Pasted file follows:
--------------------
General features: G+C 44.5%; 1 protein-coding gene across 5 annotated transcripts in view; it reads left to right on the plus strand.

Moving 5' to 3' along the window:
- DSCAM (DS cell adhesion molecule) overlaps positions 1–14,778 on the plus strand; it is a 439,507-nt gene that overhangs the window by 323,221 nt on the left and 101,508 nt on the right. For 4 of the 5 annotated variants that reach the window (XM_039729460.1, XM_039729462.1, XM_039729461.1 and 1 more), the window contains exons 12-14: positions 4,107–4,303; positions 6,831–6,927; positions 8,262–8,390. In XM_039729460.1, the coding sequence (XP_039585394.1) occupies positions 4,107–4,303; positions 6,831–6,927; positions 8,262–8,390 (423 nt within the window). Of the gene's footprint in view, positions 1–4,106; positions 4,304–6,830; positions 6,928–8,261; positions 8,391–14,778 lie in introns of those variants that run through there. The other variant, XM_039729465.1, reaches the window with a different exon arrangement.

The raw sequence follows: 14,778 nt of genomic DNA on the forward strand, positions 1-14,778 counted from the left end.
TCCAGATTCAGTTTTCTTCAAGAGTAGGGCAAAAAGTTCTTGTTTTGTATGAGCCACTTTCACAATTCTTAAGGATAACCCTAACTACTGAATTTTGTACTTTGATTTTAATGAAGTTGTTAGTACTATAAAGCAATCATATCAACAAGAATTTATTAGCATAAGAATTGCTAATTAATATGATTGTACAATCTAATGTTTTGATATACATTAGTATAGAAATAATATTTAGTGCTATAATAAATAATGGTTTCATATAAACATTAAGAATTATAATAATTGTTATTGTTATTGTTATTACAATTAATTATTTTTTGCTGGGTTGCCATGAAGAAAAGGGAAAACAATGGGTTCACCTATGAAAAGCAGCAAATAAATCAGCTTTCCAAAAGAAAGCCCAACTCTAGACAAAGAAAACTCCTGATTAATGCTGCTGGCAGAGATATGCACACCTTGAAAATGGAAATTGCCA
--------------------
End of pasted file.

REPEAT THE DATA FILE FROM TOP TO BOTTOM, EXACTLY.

General features: G+C 44.5%; 1 protein-coding gene across 5 annotated transcripts in view; it reads left to right on the plus strand.

Moving 5' to 3' along the window:
- DSCAM (DS cell adhesion molecule) overlaps positions 1–14,778 on the plus strand; it is a 439,507-nt gene that overhangs the window by 323,221 nt on the left and 101,508 nt on the right. For 4 of the 5 annotated variants that reach the window (XM_039729460.1, XM_039729462.1, XM_039729461.1 and 1 more), the window contains exons 12-14: positions 4,107–4,303; positions 6,831–6,927; positions 8,262–8,390. In XM_039729460.1, the coding sequence (XP_039585394.1) occupies positions 4,107–4,303; positions 6,831–6,927; positions 8,262–8,390 (423 nt within the window). Of the gene's footprint in view, positions 1–4,106; positions 4,304–6,830; positions 6,928–8,261; positions 8,391–14,778 lie in introns of those variants that run through there. The other variant, XM_039729465.1, reaches the window with a different exon arrangement.

The raw sequence follows: 14,778 nt of genomic DNA on the forward strand, positions 1-14,778 counted from the left end.
TCCAGATTCAGTTTTCTTCAAGAGTAGGGCAAAAAGTTCTTGTTTTGTATGAGCCACTTTCACAATTCTTAAGGATAACCCTAACTACTGAATTTTGTACTTTGATTTTAATGAAGTTGTTAGTACTATAAAGCAATCATATCAACAAGAATTTATTAGCATAAGAATTGCTAATTAATATGATTGTACAATCTAATGTTTTGATATACATTAGTATAGAAATAATATTTAGTGCTATAATAAATAATGGTTTCATATAAACATTAAGAATTATAATAATTGTTATTGTTATTGTTATTACAATTAATTATTTTTTGCTGGGTTGCCATGAAGAAAAGGGAAAACAATGGGTTCACCTATGAAAAGCAGCAAATAAATCAGCTTTCCAAAAGAAAGCCCAACTCTAGACAAAGAAAACTCCTGATTAATGCTGCTGGCAGAGATATGCACACCTTGAAAATGGAAATTGCCA